How Body Image and Self-Esteem Affect Eating Habits

In a culture inundated with media images of perfectly sculpted athletic bodies, it's no surprise that negative body image can impact your eating habits. If you’re not 100 percent satisfied with your body, you may restrict your eating to lose weight.

You may start to label certain foods as "good" or "bad" based on their perceived impact on your appearance. While your initial motivation might be positive, restrictive eating can quickly spiral into an unhealthy preoccupation with food and weight and keep you from enjoying other aspects of life. It can create a cycle of deprivation and overindulgence that is hard to break.

Restrictive eating also leads to poor nutrition, denying you the nutrients you need for physical and cognitive function as well as emotional stability. It can exacerbate mood swings and irritability and affect your overall mental health.

A balanced and nourishing relationship with food starts by recognizing that your body is unique and worthy of respect and that the most important thing you can do is work to keep it healthy. Prioritizing nourishment, self-acceptance, and mental health is ultimately one of the most empowering things you can do for yourself.

7 Foods to Eat for Good Mental Health

Many studies have been done to determine the optimal diet for mental health. Research indicates that traditional diets that feature nutrient-dense whole foods — the Mediterranean diet being the most popular — can positively impact mood and mental health.REF#2725

Nutrient-dense whole foods are considered brain foods, which contain building blocks for the monoamine neurotransmitters serotonin, norepinephrine, and dopamine, important hormones for regulating emotion. These foods are rich in omega-3 fatty acids, contain antioxidants, support a healthy inflammatory response, and help create a healthy gut microbiome. Foods that are good for the brain are usually also good for your mental health and overall wellness.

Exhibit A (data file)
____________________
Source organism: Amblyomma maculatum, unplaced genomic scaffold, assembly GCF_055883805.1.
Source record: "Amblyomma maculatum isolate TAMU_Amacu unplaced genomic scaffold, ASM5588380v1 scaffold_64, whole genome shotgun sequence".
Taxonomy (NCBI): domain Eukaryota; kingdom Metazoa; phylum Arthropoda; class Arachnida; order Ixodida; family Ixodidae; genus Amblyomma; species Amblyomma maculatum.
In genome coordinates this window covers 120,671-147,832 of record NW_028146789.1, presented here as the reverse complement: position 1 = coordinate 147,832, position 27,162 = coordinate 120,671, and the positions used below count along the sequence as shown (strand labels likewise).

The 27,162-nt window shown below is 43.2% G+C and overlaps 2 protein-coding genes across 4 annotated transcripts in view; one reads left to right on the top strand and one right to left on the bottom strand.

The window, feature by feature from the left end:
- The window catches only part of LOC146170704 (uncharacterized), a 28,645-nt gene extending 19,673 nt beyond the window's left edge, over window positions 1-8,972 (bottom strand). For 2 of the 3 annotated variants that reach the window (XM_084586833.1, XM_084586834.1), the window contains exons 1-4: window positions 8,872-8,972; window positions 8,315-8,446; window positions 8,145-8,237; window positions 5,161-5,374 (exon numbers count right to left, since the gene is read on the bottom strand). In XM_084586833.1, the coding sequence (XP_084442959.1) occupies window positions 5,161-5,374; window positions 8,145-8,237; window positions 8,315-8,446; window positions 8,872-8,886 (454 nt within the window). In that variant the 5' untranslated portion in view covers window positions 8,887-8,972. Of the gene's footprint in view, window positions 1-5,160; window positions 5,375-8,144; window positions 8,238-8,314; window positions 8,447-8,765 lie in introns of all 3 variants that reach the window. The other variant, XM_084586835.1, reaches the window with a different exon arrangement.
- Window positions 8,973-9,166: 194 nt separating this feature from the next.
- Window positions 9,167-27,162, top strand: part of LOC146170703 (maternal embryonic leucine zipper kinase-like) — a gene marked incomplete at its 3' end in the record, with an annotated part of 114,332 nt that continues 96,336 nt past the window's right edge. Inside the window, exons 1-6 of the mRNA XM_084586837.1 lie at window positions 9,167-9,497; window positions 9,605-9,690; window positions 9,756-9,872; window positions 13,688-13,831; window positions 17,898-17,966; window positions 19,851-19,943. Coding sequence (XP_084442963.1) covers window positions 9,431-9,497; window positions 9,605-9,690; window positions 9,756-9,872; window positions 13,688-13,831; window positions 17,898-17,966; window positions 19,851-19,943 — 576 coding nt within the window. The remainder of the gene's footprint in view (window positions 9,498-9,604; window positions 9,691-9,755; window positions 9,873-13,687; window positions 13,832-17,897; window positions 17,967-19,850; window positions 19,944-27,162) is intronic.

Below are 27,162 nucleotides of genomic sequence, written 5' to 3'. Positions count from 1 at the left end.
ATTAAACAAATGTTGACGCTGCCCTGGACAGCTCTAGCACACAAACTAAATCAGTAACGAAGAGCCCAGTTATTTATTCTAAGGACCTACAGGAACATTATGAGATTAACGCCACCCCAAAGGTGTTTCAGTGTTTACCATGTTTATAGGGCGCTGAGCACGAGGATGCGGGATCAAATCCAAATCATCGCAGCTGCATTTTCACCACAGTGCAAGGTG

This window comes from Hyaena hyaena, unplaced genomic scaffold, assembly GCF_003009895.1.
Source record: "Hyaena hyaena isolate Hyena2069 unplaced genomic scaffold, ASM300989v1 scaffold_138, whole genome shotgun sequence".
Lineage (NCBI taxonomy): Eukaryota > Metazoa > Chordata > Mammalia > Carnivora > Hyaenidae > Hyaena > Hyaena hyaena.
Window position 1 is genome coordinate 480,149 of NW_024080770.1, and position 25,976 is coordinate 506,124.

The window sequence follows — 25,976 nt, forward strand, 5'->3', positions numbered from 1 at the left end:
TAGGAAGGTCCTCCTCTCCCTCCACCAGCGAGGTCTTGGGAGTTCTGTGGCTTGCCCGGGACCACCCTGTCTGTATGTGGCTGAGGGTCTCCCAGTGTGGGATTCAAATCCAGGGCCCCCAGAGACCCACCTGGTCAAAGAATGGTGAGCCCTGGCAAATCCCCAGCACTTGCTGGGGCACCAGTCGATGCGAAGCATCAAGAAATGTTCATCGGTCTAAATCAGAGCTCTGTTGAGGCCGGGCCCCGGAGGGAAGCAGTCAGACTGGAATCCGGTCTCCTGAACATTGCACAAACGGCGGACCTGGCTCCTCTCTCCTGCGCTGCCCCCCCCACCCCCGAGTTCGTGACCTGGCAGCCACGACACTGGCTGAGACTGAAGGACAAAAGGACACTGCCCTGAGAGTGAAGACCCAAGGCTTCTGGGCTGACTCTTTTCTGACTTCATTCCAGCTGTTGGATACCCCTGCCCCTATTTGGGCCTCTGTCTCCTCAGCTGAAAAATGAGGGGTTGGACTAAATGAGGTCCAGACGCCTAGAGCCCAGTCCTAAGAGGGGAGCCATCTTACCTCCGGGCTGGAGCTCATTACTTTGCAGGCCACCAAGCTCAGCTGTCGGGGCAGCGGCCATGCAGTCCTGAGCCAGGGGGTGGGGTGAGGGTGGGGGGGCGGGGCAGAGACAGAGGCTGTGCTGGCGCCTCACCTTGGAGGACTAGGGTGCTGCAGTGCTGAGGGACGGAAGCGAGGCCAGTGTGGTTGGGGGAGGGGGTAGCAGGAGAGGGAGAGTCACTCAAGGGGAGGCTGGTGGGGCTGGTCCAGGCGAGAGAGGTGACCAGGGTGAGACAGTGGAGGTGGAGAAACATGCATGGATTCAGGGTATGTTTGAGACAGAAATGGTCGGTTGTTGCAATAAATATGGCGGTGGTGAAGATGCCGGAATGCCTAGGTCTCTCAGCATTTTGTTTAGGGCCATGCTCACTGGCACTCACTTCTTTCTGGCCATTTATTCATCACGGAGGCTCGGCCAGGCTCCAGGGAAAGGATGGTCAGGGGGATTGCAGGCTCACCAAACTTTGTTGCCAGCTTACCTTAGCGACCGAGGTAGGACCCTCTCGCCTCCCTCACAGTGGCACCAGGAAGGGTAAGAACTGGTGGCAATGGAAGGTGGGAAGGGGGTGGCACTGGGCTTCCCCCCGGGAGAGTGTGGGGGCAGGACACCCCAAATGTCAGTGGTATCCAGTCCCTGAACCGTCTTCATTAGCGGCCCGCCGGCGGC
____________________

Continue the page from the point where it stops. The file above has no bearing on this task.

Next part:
Let’s look at the foods you should put in your grocery cart to create a great mental health diet. 

Brain Foods that Promote Good Mental Health:

  • Fatty fish: Omega-3 fatty acids found in fatty fish (such as salmon, mackerel, and sardines) are critical for facilitating a number of essential processes in the central nervous system.3 They support a healthy inflammatory response and increase blood flow in the brain, and are associated with improved mood and cognitive function. 
  • Grass-fed beef: Unlike conventionally raised beef, grass-fed beef contains omega-3 fatty acids. It has a much lower concentration than fish but can be a healthy option for eating beef.
  • Whole grains: Brown rice, quinoa, oats, and whole wheat have B vitamins that are essential for brain development and help maintain steady blood sugar levels, which in turn helps maintain stable mood and energy levels.
  • Fruits and vegetables: A diet rich in fruits and vegetables provides essential vitamins, minerals, and antioxidants that support brain health and support a healthy inflammatory response, both of which are crucial for good mental health.
  • Nuts and seeds: These are excellent sources of healthy fats, vitamins, and minerals that contribute to cognitive function and emotional well-being. They also contain magnesium, which may play a role in regulating mood.REF#2726
  • Lean proteins: Protein-rich foods like lean grass-fed beef, pork, poultry, eggs, and legumes provide amino acids that are essential for the production of neurotransmitters, such as serotonin and dopamine, which regulate mood and emotions.
  • Probiotics: Fermented foods like yogurt, kefir, sauerkraut, and kimchi contain probiotics that promote a healthy gut microbiome, which has been linked to improved mental health.

    Foods to Avoid or Eat Infrequently

    • Processed foods: Highly processed foods often contain additives, unhealthy fats, and high levels of sugar and salt, which are unhealthy overall and can negatively impact mood and cognitive function.REF#2727
    • Sugar: Excessive sugar intake can cause mood swings due to its impact on blood sugar levels and inflammation.REF#2728
    • Trans fats: Trans fats, commonly found in fast food and packaged snacks, have been associated with a higher risk of poor mental health.REF#2729
    • Artificial sweeteners: Some studies suggest a link between artificial sweeteners and mood disorders, although more research is needed to understand this connection fully.REF#2730
    • Highly caffeinated beverages: While moderate caffeine intake can have cognitive benefits, excessive consumption can lead to stress, jitteriness, and disrupted sleep, all of which affect mental well-being.REF#2731
    • Alcohol: Excessive alcohol consumption can disrupt brain chemistry, exacerbate mental health issues and impair cognitive function.
    • Sodium: High sodium diets may negatively impact blood pressure and cardiovascular health, which can affect brain health and cognitive function.
    • Foods you have sensitivities to: Certain foods or additives can trigger mood disturbances for some individuals.